‘Jennifer Ackerman’s book is ... very important. Her engaging survey of recent findings about bird acumen delivers so many surprises it ends up a revelation.’ - Tim Low, author of Where Song Began
For decades, people have written off birds as largely witless, driven by instinct and capable of only the simplest mental processes. But this just isn't true.
In fact, according to revolutionary new research, some birds rival primates and even humans in their remarkable forms of intelligence and social smarts. They make complex navigational decisions, sing in regional accents, and use tools. They deceive and manipulate. They eavesdrop. They kiss to console one another. They share. They give gifts. They teach. They blackmail their parents. They summon witnesses to the death of a peer. They may even grieve...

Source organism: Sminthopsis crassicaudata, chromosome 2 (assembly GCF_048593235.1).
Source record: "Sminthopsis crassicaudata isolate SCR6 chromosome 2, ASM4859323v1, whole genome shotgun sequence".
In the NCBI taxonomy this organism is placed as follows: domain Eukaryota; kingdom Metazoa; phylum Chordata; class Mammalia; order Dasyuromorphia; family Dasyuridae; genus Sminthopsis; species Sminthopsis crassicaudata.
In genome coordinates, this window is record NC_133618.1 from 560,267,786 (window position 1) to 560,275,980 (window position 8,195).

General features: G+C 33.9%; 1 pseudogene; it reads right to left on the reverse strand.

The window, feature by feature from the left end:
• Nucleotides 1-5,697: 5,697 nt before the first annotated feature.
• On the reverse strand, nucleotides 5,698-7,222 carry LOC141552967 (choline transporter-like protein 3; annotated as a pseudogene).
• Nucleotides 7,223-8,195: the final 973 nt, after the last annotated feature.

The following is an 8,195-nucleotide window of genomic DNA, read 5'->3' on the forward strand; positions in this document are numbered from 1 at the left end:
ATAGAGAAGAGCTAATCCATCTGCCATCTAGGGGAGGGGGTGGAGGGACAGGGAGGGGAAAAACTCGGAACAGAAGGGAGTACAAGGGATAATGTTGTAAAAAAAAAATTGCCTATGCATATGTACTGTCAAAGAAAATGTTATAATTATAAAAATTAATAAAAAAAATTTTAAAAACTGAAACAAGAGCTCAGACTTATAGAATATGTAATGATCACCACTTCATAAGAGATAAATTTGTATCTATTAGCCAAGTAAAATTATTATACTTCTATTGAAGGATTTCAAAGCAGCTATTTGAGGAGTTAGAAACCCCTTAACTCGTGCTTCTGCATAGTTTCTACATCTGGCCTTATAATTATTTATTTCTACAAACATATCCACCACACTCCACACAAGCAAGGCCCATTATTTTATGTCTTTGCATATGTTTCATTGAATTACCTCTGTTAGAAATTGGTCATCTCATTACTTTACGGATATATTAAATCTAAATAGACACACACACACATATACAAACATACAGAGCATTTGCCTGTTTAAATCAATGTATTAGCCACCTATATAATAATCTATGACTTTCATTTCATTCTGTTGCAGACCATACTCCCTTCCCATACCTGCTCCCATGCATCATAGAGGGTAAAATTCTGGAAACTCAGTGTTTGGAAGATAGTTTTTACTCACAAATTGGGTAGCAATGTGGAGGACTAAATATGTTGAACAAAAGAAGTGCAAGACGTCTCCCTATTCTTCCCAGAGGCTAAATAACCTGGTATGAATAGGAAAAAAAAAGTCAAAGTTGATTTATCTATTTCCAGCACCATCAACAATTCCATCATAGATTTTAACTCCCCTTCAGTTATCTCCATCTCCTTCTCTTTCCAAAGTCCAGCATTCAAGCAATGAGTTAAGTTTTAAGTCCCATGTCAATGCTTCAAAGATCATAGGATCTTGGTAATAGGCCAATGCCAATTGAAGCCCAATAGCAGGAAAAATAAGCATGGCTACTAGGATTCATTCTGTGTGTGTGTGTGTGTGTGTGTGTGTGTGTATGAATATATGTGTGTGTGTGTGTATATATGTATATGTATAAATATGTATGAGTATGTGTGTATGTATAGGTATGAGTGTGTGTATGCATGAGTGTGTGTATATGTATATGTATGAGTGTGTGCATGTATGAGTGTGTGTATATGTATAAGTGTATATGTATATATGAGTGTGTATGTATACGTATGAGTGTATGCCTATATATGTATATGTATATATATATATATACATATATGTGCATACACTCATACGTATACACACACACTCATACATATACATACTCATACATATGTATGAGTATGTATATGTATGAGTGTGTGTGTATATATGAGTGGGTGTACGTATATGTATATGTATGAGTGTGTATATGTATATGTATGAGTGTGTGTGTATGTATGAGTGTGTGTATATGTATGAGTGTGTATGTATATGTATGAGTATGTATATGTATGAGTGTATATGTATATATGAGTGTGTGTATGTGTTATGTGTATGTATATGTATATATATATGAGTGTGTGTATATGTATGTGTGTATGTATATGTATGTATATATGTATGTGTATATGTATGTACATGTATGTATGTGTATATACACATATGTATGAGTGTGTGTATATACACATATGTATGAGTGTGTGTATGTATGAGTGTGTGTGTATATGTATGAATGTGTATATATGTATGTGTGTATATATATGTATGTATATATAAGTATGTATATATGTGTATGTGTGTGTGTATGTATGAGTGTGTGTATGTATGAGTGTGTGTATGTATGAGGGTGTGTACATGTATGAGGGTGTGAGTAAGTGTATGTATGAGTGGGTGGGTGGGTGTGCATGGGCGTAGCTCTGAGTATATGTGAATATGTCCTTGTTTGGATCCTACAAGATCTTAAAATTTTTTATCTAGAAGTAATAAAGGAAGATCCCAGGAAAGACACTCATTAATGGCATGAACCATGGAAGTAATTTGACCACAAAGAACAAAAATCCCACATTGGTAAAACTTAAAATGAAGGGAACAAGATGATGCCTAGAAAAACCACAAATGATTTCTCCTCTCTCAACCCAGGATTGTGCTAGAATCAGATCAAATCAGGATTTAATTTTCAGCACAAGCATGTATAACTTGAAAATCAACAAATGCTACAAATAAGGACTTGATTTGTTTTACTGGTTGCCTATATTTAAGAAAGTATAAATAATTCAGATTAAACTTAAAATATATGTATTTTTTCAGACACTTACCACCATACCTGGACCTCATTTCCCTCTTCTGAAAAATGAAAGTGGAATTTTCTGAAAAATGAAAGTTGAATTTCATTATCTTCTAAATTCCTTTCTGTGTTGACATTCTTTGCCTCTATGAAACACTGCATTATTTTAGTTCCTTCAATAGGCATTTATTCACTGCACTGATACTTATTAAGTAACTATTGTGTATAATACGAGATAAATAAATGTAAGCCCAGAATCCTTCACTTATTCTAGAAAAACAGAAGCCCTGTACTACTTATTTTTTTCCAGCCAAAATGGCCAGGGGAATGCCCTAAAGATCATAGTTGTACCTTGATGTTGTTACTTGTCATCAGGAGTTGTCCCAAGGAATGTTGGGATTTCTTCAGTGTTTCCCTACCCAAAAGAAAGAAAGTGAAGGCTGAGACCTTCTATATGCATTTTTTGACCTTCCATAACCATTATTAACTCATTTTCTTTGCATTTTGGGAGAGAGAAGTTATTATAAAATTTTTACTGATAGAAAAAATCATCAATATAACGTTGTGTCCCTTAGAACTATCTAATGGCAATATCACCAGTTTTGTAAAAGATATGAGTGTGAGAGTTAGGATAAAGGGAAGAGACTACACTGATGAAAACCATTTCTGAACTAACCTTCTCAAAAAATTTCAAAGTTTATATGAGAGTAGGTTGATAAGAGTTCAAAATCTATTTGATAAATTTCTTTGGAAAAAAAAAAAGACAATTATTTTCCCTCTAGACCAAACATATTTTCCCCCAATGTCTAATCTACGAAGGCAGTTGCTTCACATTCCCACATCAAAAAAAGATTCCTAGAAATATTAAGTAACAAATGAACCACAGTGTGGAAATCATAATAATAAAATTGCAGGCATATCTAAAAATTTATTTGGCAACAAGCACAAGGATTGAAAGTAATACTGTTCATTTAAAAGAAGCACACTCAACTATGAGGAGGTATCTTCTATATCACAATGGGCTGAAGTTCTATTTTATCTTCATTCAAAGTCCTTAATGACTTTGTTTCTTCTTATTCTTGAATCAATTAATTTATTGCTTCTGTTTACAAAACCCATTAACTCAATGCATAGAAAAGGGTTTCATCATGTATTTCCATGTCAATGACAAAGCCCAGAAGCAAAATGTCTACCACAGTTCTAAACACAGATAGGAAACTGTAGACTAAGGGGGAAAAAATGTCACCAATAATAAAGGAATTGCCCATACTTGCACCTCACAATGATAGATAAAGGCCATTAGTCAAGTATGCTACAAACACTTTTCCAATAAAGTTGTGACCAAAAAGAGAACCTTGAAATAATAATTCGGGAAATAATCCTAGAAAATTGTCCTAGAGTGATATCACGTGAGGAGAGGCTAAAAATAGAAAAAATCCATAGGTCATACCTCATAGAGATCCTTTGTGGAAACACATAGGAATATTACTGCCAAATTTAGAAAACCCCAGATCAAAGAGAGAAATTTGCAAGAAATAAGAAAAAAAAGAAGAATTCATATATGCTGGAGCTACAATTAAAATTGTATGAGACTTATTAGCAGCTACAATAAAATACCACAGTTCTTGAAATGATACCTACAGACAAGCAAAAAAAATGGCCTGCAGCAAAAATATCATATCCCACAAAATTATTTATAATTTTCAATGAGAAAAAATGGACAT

And they do it all with brains so tiny each would fit inside a walnut.
Reviewed by Ben at Angus & Robertson Bookworld:
The writing, clear and witty, presents ground-breaking research in a way that doesn't exaggerate the meaning of results but rather encourages the reader to engage and ask questions of their own. This book lets birds, from city pigeons to emperor penguins, stand out and sing in their own right rather taking the easy route of glorifying them in an anthropomorphic kind of way.
Easily the best science writing I've read this year and one of the best cover designs too. A book to watch out for.